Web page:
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Article
April 21, 1978

Renal Transplantation in Type 1 GlycogenosisFailure to Improve Glucose Metabolism

Author Affiliations

From the University of Texas, Southwestern Medical School, and Baylor University Hospital, Dallas (Dr Emmett), and the Division of Nephrology, University of California at Los Angeles, and the Center for the Health Sciences, Los Angeles (Dr Narins).

JAMA. 1978;239(16):1642-1644. doi:10.1001/jama.1978.03280430058017
Abstract

In glycogenosis type 1 (GT1), glucose synthesis is deficient due to absence of glucose-6-phosphatase. Development of renal failure in such a patient provided the opportunity to test whether or not this metabolic defect could be reversed by a renal allograft, which contains the missing enzyme and has potential for glucose synthesis. Despite normalization of renal function and both glucocorticoid therapy and the infusion of amino-acid precursors of glucose, fasting hypoglycemia persisted unabated. We conclude that a functioning renal allograft is incapable of meeting the metabolic demands of a patient with glucose-6-phosphatase deficiency.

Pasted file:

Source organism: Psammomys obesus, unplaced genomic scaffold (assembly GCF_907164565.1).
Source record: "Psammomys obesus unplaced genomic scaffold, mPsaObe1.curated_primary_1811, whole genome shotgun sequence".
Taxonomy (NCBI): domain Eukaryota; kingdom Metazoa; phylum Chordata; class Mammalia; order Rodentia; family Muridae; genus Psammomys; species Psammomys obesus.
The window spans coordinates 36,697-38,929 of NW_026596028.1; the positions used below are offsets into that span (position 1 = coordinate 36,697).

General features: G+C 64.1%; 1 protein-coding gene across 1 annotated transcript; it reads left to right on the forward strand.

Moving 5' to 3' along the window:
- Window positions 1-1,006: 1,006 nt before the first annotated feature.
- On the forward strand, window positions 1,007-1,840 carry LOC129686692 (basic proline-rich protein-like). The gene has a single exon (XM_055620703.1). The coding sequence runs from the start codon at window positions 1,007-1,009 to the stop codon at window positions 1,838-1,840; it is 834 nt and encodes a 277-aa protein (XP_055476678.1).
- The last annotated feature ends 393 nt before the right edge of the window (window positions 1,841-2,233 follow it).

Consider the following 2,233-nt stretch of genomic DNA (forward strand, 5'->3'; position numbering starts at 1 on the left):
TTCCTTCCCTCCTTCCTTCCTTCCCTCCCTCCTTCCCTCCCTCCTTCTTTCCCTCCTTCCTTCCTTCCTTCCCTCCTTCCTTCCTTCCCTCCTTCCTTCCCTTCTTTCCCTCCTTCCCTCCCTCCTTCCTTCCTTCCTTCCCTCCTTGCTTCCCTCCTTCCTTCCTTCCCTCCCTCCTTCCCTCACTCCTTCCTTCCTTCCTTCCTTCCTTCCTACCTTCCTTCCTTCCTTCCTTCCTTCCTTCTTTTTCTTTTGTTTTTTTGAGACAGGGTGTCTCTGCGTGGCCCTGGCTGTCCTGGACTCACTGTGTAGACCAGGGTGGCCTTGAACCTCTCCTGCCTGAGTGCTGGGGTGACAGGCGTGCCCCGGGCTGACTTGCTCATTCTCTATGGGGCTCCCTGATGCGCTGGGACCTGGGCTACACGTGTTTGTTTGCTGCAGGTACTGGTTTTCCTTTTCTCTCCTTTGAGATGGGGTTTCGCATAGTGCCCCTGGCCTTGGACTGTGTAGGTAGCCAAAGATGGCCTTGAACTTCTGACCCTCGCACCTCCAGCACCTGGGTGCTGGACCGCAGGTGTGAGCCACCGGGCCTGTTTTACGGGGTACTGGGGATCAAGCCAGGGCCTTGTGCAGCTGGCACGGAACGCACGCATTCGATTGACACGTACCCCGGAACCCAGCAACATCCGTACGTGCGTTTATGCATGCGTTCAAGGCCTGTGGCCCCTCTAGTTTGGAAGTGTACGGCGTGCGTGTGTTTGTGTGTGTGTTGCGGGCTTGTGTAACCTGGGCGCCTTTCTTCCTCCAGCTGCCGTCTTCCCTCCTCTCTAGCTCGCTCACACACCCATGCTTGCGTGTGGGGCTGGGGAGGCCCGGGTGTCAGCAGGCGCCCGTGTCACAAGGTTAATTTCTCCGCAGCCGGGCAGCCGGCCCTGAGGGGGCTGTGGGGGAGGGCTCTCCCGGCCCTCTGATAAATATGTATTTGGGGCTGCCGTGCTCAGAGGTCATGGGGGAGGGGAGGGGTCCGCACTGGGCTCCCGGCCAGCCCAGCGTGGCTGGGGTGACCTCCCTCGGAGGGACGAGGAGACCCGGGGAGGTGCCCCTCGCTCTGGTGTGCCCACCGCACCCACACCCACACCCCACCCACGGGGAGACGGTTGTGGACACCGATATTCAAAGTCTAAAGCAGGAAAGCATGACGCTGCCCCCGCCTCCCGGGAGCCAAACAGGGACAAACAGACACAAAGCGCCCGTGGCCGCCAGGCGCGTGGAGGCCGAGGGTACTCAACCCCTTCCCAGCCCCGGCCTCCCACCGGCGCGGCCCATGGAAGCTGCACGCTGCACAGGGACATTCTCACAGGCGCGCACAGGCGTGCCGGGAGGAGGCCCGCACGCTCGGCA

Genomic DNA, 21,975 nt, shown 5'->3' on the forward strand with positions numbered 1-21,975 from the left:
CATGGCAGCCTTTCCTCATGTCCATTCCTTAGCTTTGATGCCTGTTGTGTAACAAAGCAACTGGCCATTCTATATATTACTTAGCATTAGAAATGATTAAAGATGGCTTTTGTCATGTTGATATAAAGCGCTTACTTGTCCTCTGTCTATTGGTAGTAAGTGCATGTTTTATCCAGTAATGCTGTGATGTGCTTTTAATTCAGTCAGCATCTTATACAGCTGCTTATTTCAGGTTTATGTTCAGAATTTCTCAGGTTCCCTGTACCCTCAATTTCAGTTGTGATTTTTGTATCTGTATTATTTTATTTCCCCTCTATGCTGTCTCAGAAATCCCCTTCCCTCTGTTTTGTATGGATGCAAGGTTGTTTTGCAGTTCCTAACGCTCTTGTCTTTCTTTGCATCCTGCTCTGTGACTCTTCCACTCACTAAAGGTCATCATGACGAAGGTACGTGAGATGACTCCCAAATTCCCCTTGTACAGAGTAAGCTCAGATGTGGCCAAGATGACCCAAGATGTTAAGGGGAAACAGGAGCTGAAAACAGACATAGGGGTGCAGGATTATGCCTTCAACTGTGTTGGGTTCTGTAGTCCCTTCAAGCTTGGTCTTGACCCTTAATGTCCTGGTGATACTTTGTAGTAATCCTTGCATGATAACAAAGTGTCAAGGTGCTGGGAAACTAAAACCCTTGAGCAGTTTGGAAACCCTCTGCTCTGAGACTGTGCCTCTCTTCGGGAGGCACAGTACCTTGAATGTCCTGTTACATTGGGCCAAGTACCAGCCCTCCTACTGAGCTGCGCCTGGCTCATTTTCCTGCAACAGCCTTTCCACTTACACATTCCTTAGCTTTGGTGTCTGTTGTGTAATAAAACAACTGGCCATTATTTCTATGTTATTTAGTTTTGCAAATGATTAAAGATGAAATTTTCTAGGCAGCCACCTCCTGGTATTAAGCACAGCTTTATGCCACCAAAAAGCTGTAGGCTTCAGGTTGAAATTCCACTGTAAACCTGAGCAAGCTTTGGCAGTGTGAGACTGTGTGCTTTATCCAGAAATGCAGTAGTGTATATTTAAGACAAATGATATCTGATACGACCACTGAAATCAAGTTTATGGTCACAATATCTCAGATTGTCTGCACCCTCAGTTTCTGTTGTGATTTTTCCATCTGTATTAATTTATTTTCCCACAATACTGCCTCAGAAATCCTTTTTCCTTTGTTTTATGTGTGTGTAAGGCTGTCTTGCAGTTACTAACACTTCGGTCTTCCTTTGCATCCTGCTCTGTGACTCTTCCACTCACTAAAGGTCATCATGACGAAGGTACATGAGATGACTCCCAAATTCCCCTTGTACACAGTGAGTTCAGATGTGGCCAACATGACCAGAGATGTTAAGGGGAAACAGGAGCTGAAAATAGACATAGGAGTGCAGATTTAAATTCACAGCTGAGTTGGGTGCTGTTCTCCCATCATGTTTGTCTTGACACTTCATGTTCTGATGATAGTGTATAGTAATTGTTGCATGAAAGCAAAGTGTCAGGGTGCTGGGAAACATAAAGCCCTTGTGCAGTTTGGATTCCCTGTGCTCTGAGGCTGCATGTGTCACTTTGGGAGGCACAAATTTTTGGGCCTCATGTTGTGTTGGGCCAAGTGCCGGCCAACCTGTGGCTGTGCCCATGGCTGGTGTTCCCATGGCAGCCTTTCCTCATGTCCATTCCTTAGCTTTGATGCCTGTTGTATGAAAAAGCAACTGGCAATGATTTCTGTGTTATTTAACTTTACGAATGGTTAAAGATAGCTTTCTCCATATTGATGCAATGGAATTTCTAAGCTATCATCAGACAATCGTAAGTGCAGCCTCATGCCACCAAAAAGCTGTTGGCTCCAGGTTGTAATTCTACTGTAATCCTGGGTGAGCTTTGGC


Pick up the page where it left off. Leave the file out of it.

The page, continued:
(JAMA 239:1642-1644, 1978)

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